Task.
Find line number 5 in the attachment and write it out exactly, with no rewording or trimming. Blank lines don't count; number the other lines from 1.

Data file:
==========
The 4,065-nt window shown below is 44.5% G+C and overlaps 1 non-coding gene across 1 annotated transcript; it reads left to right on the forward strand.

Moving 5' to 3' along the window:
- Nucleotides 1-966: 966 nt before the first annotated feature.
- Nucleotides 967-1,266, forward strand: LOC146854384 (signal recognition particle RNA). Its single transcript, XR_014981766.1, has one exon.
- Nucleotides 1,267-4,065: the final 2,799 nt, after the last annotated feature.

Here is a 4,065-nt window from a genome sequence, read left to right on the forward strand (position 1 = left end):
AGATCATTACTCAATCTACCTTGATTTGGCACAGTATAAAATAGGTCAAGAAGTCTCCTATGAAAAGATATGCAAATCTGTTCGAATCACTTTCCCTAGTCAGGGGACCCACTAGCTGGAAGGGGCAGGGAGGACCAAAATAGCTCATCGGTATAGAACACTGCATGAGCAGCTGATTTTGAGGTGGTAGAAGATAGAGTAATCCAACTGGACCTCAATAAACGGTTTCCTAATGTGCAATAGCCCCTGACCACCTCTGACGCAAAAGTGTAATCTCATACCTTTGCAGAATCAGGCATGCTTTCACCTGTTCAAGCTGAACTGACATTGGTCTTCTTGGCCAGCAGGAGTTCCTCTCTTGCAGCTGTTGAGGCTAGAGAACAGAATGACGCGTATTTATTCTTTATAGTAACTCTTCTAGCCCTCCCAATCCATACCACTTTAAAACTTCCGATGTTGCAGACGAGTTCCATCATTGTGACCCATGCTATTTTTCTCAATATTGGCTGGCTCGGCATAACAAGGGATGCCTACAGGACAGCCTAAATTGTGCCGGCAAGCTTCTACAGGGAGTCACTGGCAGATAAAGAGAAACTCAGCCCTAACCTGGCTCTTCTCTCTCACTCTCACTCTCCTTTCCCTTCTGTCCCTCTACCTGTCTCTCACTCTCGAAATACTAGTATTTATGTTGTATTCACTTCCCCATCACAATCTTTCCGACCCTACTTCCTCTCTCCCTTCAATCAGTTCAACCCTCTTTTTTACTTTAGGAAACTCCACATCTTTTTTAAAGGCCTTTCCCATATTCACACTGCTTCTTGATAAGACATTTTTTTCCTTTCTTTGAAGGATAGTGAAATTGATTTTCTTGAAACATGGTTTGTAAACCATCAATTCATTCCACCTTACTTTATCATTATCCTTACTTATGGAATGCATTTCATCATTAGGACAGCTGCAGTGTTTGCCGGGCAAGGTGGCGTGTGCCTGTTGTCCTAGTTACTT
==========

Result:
- Nucleotides 1,267-4,065: the final 2,799 nt, after the last annotated feature.